Farm Shepherds Magazine

Josie

Since she moved to her forever home here at our ranch on Roanoke Creek, Josie has watched each morning as my boy Hawkeye and I moved our Pygmy goats from pen to pasture. But just about a week ago, Josie suddenly and almost magically went from being an uninterested, frolicky puppy to a serious, enthusiastic stock dog in training. She's currently four months, sixteen days young. Each day, she has paid attention as Hawkeye walked behind the goats with me, coaxing them up the hill, through the orchard and on to the pasture. Hawkeye stays on lead the whole time. He's too rough on the small Pygmy goats. Or rather, I'm too inexperienced of a handler to manage the interaction properly. Hawkeye and I will attend a herding clinic next month so I can get better. But, I digress.

Back to Josie. Since she started showing interest, I decided to give Josie her own opportunity with the Pygmies. So for the past three or four days, instead of Hawkeye it has been Josie on long lead, pushing the goats up the hill. Each day, she has moved the goats fine, but she has always looked back at me and complained about the leash. She looks at me as if to say, “I've got this, let me go”. I've been hesitant. She's still so young. And a year of working with Hawkeye has made me more cautious. He's a lot of dog. Mistakes with Hawkeye can mean there will be blood.

Well, today Josie wore me down. She jetted out to the end of the lead, barking at the goats to push them along the gravel path and on up the hill. I complimented her with a “good girl”. She turned her head and smiled, leaving the goats and coming back to me right away. She has an off switch! Wow, that's nice. But as usual, on her way back to me she took the opportunity to bark at me, taking the long lead in her mouth. “Let me do my job”, she seemed to growl with the flat cotton leash between her teeth.

Well, this time I relented. “OK”, I thought. “You're way too young. But, you've been doing great. I'll let you off lead for just a minute. But if this goes wrong, Caroline Betts is going to let me have it.”

So, I held my breath and detached the long, blue lead from her harness. Once I took her lead off, she was nothing short of amazing. No wasted time or energy. No messing around. Josie just knew what to do.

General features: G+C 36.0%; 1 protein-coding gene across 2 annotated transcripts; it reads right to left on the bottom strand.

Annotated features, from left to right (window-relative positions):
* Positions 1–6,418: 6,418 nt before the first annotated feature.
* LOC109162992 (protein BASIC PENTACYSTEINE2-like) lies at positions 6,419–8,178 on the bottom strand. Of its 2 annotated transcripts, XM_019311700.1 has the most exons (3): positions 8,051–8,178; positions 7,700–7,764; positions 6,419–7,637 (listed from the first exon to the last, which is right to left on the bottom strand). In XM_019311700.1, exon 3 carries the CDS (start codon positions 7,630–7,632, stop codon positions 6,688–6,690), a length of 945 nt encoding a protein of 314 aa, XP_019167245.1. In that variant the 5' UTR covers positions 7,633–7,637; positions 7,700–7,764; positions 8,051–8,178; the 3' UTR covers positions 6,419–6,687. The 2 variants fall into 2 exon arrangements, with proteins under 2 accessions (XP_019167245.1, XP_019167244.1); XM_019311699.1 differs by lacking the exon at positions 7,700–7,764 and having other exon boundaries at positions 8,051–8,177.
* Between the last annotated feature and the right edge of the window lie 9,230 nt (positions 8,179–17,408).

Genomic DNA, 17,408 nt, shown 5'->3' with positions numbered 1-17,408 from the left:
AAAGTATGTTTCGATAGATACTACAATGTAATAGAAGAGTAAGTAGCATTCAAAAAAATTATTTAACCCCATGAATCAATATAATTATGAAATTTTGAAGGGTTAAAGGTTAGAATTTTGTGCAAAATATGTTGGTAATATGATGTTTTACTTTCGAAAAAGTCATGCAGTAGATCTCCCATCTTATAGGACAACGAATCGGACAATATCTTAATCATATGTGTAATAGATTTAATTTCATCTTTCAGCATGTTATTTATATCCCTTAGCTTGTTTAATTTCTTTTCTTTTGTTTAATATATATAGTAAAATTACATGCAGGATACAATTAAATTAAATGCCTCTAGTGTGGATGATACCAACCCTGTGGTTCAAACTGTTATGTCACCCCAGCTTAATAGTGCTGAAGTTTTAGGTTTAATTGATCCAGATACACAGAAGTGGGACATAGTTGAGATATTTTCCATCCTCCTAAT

"It's about time", I think I heard her bark. "Watch what I was born to do."

She pushed the herd of nine goats to the exact spot I take them every morning. She used her voice mostly. The goats are dog trained, and Hawkeye has instilled plenty of respect in them. But, Josie was faster than any dog my goats have ever seen. Her methods were not just brute force. She darted in, barked to move them, and quickly darted back out before they could rear-up on her. Fast and decisive. Overwhelming.  They had no choice but to comply.

“Good girl”, I told her. I was amazed at what I had just seen. Stoically, I tried to hide the elation from my voice. It had come so easily to her.  “Now Josie, come here”, I told her. Without hesitation, she disengaged from the goats and came right back to me. I re-attached the long lead to her harness. Then I took her to get a big, crunchy dog biscuit reward. I praised her the whole walk back. Hawkeye saw it all from his kennel. And by the spring in her walk, I'm pretty sure Josie knew it.

"Look what I can do", she left unsaid.

That's OK, a little friendly competition raises all ships. Hawk may even learn a thing or two from her.  Don't feel bad for Hawkeye.  He still gets to put them back in the pen.

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